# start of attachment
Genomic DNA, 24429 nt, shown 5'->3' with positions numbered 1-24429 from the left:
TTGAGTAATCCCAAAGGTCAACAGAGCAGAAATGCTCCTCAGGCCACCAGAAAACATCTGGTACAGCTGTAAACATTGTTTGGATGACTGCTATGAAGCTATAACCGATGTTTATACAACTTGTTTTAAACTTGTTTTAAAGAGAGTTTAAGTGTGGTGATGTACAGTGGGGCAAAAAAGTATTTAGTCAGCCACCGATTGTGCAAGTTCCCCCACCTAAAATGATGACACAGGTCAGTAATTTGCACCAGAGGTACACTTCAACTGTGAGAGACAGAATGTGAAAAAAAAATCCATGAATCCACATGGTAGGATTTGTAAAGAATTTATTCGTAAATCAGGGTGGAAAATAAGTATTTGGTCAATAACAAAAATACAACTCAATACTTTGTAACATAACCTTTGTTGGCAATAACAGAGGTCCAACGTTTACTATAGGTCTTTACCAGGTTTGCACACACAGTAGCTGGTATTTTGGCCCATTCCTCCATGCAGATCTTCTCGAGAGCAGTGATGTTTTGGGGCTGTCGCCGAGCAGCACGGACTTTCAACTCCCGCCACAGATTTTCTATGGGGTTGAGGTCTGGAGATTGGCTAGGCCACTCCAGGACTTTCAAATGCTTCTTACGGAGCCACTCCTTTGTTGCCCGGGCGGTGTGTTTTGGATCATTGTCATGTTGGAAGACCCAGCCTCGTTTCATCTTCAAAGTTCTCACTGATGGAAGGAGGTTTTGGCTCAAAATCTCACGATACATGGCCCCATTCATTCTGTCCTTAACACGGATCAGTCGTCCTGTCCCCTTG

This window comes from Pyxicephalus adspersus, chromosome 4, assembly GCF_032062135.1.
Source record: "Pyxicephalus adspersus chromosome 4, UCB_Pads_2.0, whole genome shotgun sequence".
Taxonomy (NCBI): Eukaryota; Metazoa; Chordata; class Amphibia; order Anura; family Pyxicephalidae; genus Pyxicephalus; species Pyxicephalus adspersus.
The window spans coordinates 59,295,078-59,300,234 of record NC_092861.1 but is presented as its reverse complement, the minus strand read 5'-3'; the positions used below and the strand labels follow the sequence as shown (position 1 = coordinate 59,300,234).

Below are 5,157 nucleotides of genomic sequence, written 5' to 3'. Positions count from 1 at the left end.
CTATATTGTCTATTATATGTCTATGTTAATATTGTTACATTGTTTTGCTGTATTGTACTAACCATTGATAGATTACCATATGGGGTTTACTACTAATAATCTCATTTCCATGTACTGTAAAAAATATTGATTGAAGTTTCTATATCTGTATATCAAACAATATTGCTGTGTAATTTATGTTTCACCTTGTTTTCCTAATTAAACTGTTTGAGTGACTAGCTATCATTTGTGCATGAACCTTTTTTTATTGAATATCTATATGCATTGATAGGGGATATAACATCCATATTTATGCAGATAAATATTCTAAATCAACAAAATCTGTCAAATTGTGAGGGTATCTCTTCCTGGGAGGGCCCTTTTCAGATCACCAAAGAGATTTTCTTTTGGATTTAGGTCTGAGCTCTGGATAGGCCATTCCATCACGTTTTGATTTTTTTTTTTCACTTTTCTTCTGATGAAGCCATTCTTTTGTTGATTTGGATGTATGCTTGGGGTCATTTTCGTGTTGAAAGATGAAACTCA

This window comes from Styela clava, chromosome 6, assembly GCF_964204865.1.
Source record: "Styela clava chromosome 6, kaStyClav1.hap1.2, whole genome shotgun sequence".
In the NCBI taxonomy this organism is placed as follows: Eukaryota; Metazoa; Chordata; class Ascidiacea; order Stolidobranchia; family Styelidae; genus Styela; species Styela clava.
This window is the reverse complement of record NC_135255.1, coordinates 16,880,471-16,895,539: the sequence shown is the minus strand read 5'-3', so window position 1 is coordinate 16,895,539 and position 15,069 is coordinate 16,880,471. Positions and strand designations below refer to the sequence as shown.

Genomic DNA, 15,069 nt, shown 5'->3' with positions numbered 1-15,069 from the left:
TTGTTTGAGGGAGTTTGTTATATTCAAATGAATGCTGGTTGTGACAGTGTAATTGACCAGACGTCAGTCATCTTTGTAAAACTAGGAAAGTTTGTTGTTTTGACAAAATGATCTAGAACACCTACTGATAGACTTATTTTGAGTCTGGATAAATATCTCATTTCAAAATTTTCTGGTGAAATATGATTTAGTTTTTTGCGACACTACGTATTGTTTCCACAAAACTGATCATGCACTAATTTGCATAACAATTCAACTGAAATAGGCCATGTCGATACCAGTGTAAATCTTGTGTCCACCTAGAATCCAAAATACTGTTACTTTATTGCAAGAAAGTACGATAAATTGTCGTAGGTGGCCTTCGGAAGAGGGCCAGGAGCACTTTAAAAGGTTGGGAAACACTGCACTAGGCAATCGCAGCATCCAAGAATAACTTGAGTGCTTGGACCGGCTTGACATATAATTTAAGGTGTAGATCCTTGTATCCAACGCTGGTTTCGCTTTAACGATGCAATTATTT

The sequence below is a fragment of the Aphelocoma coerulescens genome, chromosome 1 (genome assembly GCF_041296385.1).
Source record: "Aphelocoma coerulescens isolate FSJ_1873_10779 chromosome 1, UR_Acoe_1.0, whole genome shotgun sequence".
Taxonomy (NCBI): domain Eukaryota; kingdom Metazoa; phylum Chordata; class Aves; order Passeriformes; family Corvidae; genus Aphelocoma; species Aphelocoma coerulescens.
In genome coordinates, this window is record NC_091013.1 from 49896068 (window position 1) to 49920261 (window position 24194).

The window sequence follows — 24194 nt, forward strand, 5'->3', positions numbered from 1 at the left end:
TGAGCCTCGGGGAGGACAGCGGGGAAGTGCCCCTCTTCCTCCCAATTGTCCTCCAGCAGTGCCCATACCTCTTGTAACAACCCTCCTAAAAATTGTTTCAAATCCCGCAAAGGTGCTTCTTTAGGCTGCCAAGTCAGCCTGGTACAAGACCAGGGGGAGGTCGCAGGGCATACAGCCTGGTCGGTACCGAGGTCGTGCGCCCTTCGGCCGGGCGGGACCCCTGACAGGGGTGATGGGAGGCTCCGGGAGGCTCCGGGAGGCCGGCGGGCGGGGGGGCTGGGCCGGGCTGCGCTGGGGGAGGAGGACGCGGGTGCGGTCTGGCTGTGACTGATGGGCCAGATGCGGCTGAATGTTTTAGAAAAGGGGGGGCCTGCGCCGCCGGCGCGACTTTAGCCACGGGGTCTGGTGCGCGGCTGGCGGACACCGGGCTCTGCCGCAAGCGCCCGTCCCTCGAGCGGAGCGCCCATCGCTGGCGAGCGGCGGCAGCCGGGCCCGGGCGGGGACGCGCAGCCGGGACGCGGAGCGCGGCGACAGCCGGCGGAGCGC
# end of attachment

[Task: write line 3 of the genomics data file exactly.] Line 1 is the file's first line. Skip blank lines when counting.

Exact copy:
This window comes from Pyxicephalus adspersus, chromosome 4, assembly GCF_032062135.1.